by Leona Wisoker

 

Book One: Secrets of the Sands
Book Two: Guardians of the Desert
Book Three: Bells of the Kingdom
Book Four: Fires of the Desert
Book Five: Servants of the Sands (forthcoming)

 

Acknowledgements

This book, as with all my books, could not have been written without a wide network of support and encouragement. I’ve gone into great detail on names and reasons, in the Acknowledgements of previous volumes, so this time around, I’ll just say: ditto to all of it, and ten times on the gratitude.

I still consider myself very lucky to have found a home under Mercury Retrograde Press’s wing, and to have the marvelous artwork of Aaron Miller and Ari Warner gracing my novels.

Thank you to each and all, and may the adventure continue to unfold for all of us!

Royal Library Map no. 123

 

 

{{c
}The Southlands and Southern Kingdom{
c}}

 

Chapter One

The small candle flame went out without warning, leaving Alyea in complete darkness. In the silence, her own breathing seemed loud in her ears, and her sweat stung her nose, pungent and sour.

Midnight-chill air currents flowed around the edges of the shuttered window. She shivered, sweat cooling to icy unease; a warm breath on the side of her face did nothing to reassure.

“See it lit,” Deiq said in her ear, his low voice as dark as the room around them. His presence warmed her back and legs.
“Know
it’s lit.”

Alyea drew a deep breath, closed her eyes, and tried to remember what a lit candle looked like. Deiq’s presence behind her was a distraction; she had a sudden recall of his hands sliding over her skin—had it been only hours ago? She shivered again, but not with chill this time.

He sucked in a sharp breath, his hands closing around her shoulders. “No problems with your
memory,
at least,” he muttered. His fingers dug in, then relaxed, amusement returning to his tone. “You need to focus. Put that aside and
focus,
Alyea. Think of the candle—”

She made herself think of the candle; put her attention on thinking about the shape, the color, the stand, the wick. The image solidified in her mind. She saw a glow forming at the tip, a faint yellow, blue, flaring orange for just a moment—

Deiq’s hands tightened again. “Open your eyes.”

Across the room, the candle flame swayed in the air currents.

“Good,”
Deiq said, giving her a little shake. “First try. That’s damn good.”

His arms came around her from behind, hands splayed across her stomach. He pulled her back against him; she started to turn, found he wouldn’t allow it.

“See it out,” he said in her ear. “Bring back the dark.”

The heat of his body against hers made it impossible to think about anything else. He’d turned out to be
very
good as a lover; as he ought to be, with centuries of experience. Her breathing hitched, went ragged.

“You have to learn to handle distractions,” he said, staying perfectly still. “Candle, Alyea, candle. Think about the—”

On mischievous impulse, she focused instead on an explicit memory from earlier that morning.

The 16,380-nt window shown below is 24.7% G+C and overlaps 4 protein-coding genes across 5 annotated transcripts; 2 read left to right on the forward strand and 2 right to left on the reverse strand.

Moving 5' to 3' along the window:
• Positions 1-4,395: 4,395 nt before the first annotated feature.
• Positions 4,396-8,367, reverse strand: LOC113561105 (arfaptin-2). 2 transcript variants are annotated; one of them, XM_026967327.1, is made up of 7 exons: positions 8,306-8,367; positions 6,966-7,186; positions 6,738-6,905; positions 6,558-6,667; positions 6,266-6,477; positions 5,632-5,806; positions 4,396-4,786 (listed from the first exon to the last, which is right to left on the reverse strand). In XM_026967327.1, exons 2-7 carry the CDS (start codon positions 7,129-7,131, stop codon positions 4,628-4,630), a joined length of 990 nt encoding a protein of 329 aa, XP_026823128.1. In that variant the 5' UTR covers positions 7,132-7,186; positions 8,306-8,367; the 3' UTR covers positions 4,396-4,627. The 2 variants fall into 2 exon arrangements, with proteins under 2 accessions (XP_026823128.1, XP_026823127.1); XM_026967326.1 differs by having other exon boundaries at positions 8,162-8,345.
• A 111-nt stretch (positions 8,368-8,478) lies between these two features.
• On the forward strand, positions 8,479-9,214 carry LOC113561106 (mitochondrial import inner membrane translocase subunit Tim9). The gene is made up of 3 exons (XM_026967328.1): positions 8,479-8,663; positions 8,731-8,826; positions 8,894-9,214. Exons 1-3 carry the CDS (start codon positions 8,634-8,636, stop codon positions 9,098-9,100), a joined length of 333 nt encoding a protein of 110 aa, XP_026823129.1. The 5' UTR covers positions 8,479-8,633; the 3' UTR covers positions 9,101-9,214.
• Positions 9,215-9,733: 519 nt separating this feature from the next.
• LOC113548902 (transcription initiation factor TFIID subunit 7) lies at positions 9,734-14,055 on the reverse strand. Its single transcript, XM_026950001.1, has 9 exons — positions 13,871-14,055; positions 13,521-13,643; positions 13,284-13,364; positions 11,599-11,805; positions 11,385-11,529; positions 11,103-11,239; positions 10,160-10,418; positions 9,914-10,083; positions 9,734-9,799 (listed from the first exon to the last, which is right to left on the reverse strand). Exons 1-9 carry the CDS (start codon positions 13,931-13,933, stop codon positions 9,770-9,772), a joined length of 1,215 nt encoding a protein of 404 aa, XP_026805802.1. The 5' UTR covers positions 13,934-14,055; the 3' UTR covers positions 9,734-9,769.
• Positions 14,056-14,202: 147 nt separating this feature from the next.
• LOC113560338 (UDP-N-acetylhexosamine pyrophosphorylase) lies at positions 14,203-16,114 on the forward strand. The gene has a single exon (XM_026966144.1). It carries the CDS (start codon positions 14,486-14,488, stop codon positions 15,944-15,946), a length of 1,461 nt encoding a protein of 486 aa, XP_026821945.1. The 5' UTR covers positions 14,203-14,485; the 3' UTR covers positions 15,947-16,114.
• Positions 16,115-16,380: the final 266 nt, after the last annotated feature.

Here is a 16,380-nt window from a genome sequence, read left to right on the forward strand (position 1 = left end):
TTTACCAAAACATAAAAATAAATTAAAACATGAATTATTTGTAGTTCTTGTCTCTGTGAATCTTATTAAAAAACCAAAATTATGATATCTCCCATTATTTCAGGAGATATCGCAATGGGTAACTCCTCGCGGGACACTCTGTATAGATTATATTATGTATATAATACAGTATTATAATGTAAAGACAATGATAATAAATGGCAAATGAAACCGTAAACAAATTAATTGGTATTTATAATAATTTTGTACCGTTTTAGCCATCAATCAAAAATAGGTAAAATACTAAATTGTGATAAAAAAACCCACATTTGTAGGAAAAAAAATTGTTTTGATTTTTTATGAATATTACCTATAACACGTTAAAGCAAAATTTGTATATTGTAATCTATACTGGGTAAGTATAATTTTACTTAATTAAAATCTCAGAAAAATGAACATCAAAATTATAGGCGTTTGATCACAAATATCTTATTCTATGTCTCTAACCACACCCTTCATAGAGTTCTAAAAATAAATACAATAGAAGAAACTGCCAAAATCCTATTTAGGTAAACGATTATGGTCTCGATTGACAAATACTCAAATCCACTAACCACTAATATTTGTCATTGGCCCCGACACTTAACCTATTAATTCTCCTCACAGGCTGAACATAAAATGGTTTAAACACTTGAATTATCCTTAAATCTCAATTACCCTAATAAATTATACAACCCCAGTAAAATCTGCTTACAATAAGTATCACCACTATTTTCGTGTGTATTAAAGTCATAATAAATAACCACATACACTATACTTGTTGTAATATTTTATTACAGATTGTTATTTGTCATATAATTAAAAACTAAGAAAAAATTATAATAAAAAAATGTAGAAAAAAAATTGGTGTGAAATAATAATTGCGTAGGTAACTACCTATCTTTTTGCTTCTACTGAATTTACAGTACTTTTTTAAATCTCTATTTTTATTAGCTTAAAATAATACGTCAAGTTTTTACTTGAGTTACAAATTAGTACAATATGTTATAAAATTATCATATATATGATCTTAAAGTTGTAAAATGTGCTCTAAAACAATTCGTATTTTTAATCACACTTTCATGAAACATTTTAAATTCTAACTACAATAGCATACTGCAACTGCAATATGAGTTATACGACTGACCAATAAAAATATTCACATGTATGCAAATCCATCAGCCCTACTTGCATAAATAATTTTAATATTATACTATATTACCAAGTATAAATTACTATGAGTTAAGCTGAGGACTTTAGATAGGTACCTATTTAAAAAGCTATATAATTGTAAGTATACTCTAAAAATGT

He grunted as if struck, his own breath turning rough; went to his knees as though they’d simply given way beneath him. His arms wrapped around the outside of her legs.

“We have
got
to get you some kathain,” he said, then laughed, ducked down, lunged forward and up, lifting her onto his shoulders. She shrieked like a child without meaning to, grabbing his hair for balance. Her face went hot with embarrassment at the involuntary reaction.

Still laughing, his hands anchoring her legs, he turned to face the candle again. “Look at the damn candle,” he said. “See it
out.”

Darkness descended a heartbeat later.

“Good,” Deiq said. “Now, while I have your attention, think about what you just did.” No amusement or warmth remained in his voice. “You decided something would be a certain way, and it was that way. A candle is small. It doesn’t take much effort. Don’t mistake a bonfire for a candle.”

Suspended in darkness and silence, her pulse jagged from the surprise lift, she had no breath or voice to answer with.

Deiq stood still for another moment, as though waiting, or thinking; then, in a swift movement, reached up, lifted her over his head and down to the floor again. He pulled her against him and said, “There’s something needs to be done. I haven’t—been able to. Maybe you can.”

He breathed against her hair for a few quiet moments, his hands tight on her hips.

“Follow me,” he said at last. The candle flared to life again as he stepped back, releasing his grip. Alyea turned to look up at him and found his expression bleak and grim. She stepped back rather than forward, a chill running through her chest.

“No—” she said, suddenly knowing, if not what, at least
where
he was talking about.

He shook his head, then turned away and walked through the doorway.

“Could we at least wait for
daylight?”
she said to the empty room, knowing perfectly well his sharp hearing would pick it up.

No answer. Her hands clenched into fists as the silence continued and the candle slowly began to gutter.

“Shit,”
she snarled, and made herself follow him.

BOOK: Fires of the Desert (Children of the Desert Book 4)
6.43Mb size Format: txt, pdf, ePub
ads